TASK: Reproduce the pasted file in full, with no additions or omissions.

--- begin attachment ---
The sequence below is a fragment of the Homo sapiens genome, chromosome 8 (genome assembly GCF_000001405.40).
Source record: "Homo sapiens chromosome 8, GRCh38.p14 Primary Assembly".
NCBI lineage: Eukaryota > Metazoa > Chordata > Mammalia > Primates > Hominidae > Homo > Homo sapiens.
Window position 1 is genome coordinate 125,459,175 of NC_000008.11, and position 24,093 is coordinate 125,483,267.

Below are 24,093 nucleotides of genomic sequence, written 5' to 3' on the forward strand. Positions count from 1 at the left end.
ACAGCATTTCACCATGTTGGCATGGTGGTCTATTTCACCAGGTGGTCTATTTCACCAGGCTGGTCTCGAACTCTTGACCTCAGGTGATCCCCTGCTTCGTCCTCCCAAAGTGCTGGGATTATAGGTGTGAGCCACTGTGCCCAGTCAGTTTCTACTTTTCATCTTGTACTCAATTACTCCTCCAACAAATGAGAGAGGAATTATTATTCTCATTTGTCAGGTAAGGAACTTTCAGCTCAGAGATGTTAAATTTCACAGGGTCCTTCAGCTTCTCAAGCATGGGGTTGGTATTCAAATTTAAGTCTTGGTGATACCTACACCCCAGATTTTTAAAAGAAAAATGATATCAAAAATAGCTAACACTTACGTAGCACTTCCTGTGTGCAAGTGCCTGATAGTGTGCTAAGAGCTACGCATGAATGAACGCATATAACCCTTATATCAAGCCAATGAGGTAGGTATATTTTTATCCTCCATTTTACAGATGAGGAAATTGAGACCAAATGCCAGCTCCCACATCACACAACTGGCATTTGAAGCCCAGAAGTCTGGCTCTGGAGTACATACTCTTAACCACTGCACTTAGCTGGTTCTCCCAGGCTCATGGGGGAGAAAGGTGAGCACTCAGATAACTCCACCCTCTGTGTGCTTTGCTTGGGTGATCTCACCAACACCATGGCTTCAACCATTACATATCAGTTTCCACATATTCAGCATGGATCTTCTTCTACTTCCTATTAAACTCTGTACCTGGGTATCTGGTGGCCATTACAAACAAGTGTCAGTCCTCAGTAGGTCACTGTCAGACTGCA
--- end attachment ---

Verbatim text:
The sequence below is a fragment of the Homo sapiens genome, chromosome 8 (genome assembly GCF_000001405.40).
Source record: "Homo sapiens chromosome 8, GRCh38.p14 Primary Assembly".
NCBI lineage: Eukaryota > Metazoa > Chordata > Mammalia > Primates > Hominidae > Homo > Homo sapiens.
Window position 1 is genome coordinate 125,459,175 of NC_000008.11, and position 24,093 is coordinate 125,483,267.

Below are 24,093 nucleotides of genomic sequence, written 5' to 3' on the forward strand. Positions count from 1 at the left end.
ACAGCATTTCACCATGTTGGCATGGTGGTCTATTTCACCAGGTGGTCTATTTCACCAGGCTGGTCTCGAACTCTTGACCTCAGGTGATCCCCTGCTTCGTCCTCCCAAAGTGCTGGGATTATAGGTGTGAGCCACTGTGCCCAGTCAGTTTCTACTTTTCATCTTGTACTCAATTACTCCTCCAACAAATGAGAGAGGAATTATTATTCTCATTTGTCAGGTAAGGAACTTTCAGCTCAGAGATGTTAAATTTCACAGGGTCCTTCAGCTTCTCAAGCATGGGGTTGGTATTCAAATTTAAGTCTTGGTGATACCTACACCCCAGATTTTTAAAAGAAAAATGATATCAAAAATAGCTAACACTTACGTAGCACTTCCTGTGTGCAAGTGCCTGATAGTGTGCTAAGAGCTACGCATGAATGAACGCATATAACCCTTATATCAAGCCAATGAGGTAGGTATATTTTTATCCTCCATTTTACAGATGAGGAAATTGAGACCAAATGCCAGCTCCCACATCACACAACTGGCATTTGAAGCCCAGAAGTCTGGCTCTGGAGTACATACTCTTAACCACTGCACTTAGCTGGTTCTCCCAGGCTCATGGGGGAGAAAGGTGAGCACTCAGATAACTCCACCCTCTGTGTGCTTTGCTTGGGTGATCTCACCAACACCATGGCTTCAACCATTACATATCAGTTTCCACATATTCAGCATGGATCTTCTTCTACTTCCTATTAAACTCTGTACCTGGGTATCTGGTGGCCATTACAAACAAGTGTCAGTCCTCAGTAGGTCACTGTCAGACTGCA